The Gibeonites came up with a brilliant two-part plan: deception plus flattery.  First, they pretended to come to the Jews from a distant land.  

            “[They] went and made ready provisions and took worn-out sacks for their donkeys, and wineskins, worn-out and torn and mended, with worn-out, patched sandals on their feet, and worn-out clothes. And all their provisions were dry and crumbly.  And they went to Joshua in the camp at Gilgal and said to him and to the men of Israel, ‘We have come from a distant country, so now make a covenant with us.’” (Joshua 9:4-6)

            The Gibeonites put on these old clothes and they packed moldy bread and cracked wineskins to make it look like they had been traveling for weeks or months.  They said to Joshua, “We’ve come from a land far, far away.”  And their deception worked.  At first, the Jews questioned the truthfulness of what they said, but eventually they decided that they were telling the truth. 

            Second, the Gibeonites resorted to flattery.

            “They said to [Joshua], ‘From a very distant country your servants have come, because of the name of the Lord your God.  For we have heard a report of him, and all that he did in Egypt, and all that he did to the two kings of the Amorites who were beyond the Jordan…’(Joshua 9:9-10)

            The Gibeonites poured it on thick with all their talk about how God had delivered the Jews from Egypt and how he had given them victory over the kings east of the Jordan.  And that was a smart thing to do because, first of all, it was true and secondly, because it appealed to the pride of the Jews.

            Both Joshua and the leaders were skeptical at first, but the Gibeonites managed to deceive them.  And that ought to be a lesson for all of us.  Hebrews 3:13 talks about the “deceitfulness of sin”.  It’s so easy for us to get caught up in sin because we think that it’s not a big deal, or it won’t really matter or we won’t get caught or there won’t be any consequences.  Satan doesn’t bother to tell us what will happen if we choose to sin.  He only wants to tell you about the pleasure you’ll enjoy.  Sin is deceitful.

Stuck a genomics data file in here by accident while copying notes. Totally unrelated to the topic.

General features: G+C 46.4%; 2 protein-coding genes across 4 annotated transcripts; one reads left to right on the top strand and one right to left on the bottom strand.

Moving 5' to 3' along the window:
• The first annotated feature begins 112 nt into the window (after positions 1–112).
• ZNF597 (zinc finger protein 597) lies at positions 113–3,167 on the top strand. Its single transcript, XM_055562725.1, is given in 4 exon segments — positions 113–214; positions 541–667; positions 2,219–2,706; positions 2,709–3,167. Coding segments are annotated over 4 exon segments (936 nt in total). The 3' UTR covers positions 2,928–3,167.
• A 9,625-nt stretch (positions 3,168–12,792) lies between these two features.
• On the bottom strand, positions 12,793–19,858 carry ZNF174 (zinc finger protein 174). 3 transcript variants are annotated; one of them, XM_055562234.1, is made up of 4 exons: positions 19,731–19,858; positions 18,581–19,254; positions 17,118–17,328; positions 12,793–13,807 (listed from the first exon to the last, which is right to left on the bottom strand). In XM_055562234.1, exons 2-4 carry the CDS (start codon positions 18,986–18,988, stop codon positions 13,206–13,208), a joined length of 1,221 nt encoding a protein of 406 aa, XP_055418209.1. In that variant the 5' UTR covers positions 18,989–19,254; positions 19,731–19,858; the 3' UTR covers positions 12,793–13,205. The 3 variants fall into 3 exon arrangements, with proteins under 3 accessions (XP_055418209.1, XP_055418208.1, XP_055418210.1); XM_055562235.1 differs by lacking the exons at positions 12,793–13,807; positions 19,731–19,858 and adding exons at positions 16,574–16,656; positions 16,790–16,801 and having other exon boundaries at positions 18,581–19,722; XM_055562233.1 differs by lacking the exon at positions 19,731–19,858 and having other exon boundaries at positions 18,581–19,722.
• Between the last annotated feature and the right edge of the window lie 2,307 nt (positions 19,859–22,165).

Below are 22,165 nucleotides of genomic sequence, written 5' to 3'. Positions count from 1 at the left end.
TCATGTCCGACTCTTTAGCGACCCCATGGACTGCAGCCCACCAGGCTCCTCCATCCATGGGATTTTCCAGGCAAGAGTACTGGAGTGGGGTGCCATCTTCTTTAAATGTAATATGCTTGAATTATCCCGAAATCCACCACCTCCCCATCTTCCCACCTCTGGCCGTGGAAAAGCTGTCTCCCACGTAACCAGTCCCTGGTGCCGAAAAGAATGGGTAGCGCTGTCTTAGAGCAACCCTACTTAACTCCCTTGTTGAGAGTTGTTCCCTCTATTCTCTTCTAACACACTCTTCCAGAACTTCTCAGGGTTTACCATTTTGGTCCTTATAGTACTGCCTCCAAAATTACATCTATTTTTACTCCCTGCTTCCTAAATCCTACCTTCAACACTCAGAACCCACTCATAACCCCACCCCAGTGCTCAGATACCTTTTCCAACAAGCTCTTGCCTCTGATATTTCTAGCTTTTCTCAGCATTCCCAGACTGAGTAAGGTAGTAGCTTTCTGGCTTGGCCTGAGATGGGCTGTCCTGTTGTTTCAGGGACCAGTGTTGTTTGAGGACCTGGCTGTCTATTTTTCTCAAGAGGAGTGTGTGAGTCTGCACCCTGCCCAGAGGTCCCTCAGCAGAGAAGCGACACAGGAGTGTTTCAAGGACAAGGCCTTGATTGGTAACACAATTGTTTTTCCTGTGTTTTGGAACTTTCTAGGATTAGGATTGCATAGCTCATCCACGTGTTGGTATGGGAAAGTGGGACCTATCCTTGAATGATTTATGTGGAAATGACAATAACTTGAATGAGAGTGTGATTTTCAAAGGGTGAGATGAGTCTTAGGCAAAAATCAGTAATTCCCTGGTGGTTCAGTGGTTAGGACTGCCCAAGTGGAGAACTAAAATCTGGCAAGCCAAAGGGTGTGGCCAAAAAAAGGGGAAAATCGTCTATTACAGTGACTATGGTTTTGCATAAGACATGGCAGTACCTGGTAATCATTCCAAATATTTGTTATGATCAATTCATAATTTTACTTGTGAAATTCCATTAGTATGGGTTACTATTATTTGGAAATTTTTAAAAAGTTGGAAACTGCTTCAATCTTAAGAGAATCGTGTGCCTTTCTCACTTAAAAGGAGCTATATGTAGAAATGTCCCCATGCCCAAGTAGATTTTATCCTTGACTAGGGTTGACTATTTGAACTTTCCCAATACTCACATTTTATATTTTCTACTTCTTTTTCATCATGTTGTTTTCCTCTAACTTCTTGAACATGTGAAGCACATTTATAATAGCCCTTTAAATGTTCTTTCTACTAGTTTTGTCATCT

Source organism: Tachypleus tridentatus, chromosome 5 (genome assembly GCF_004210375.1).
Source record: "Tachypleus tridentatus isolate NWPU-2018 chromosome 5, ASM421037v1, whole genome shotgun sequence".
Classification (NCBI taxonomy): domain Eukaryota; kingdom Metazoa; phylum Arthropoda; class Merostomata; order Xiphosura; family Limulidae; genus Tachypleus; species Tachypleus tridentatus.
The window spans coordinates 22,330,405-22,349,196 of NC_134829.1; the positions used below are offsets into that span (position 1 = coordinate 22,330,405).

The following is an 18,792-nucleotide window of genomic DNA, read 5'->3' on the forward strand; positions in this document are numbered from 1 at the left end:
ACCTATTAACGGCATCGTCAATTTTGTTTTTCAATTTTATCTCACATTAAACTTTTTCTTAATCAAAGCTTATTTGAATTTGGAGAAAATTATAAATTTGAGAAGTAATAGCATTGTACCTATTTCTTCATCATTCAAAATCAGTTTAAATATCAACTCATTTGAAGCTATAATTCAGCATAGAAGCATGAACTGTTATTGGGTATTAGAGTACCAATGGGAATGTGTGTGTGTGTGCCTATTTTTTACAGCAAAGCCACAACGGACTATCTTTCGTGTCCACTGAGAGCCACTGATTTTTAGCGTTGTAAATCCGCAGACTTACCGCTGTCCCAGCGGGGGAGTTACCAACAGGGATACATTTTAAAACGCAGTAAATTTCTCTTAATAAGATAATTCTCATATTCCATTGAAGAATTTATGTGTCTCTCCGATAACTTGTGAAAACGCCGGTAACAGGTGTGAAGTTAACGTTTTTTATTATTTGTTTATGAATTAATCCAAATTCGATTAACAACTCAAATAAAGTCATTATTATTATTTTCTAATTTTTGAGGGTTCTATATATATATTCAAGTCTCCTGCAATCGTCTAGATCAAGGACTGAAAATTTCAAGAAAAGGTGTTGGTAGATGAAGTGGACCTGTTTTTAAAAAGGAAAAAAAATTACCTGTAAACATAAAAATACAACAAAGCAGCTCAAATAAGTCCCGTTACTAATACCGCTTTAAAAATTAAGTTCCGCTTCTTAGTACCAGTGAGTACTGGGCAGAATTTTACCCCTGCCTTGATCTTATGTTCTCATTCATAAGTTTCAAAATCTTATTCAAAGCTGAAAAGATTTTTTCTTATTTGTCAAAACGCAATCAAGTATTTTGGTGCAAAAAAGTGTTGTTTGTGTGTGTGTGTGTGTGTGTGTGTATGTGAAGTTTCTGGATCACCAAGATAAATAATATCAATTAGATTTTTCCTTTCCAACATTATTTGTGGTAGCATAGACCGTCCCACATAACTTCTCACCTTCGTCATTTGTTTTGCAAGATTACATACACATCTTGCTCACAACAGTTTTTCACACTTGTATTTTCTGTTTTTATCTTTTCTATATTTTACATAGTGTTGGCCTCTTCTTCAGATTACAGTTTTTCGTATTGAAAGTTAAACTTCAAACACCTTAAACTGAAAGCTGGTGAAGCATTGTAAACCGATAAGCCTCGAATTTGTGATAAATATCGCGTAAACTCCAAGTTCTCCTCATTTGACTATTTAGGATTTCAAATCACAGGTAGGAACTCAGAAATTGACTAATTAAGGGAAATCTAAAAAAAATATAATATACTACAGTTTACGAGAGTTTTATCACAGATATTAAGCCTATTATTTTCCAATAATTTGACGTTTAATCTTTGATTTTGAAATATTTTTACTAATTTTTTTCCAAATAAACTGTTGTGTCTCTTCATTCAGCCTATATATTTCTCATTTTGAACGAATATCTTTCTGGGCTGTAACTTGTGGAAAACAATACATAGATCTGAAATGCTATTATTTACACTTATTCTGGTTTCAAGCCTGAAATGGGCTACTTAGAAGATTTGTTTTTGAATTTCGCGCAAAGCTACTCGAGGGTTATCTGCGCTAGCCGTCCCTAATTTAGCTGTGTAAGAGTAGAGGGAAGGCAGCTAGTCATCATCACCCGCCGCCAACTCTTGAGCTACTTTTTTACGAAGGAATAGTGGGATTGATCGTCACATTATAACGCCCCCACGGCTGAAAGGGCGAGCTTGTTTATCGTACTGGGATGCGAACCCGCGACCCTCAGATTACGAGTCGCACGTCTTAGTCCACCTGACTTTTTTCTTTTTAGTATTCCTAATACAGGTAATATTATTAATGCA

So, the Gibeonites tried to deceive the Jews, but the Jews didn’t fall for it right away.  They took some steps to try to determine if the Gibeonites were lying.  Verse 14 tells us they sampled the provisions the Gibeonites brought with them, which means they checked out the bread and found it was old and moldy.  But once they did that, they said, “Well, it seems legit.  Let’s make a deal.”  So, they made a peace treaty with the Gibeonites.

            “And Joshua made peace with them and made a covenant with them, to let them live, and the leaders of the congregation swore to them.” (Joshua 9:15)

            The Israelite leaders swore an oath, which means they promised before God that they would not harm the Gibeonites.  We need to understand that taking an oath is serious business.  Once you make a promise in God’s name, you can’t come back later and decide you’re going to change your mind.  In Psalm 15, the psalmist asks the question, “Who may dwell in your sanctuary?” and part of his answer is “He who keeps his oath even when it hurts” (Psalm 15:4, NIV)

            We need to understand that God takes our promises seriously, even if we don’t.  Which is why Solomon said in Ecclesiastes 5 that it is better not to swear before the Lord than to swear an oath and break it later.

            Now I’m sure there are a lot of people who might say, “I don’t feel like the Israelites had to keep the promise they made.  After all, it was a promise based on lies that were told to them.”  We might think that that invalidated their oath.  But Joshua and the other leaders knew that there are no loopholes when it comes to taking an oath.  When you make a promise to God, you keep that promise no matter what.

            And I think the lesson for us this – if you make a promise before God, you had better keep that promise.  Don’t swear an oath that you don’t intend to keep.  And I would put the marriage oath at the top of that list.  Don’t ever be tempted to say, “I made a promise before God, but things have changed and I’ve changed my mind.”  God takes oaths seriously, and He expects his people to be truthful.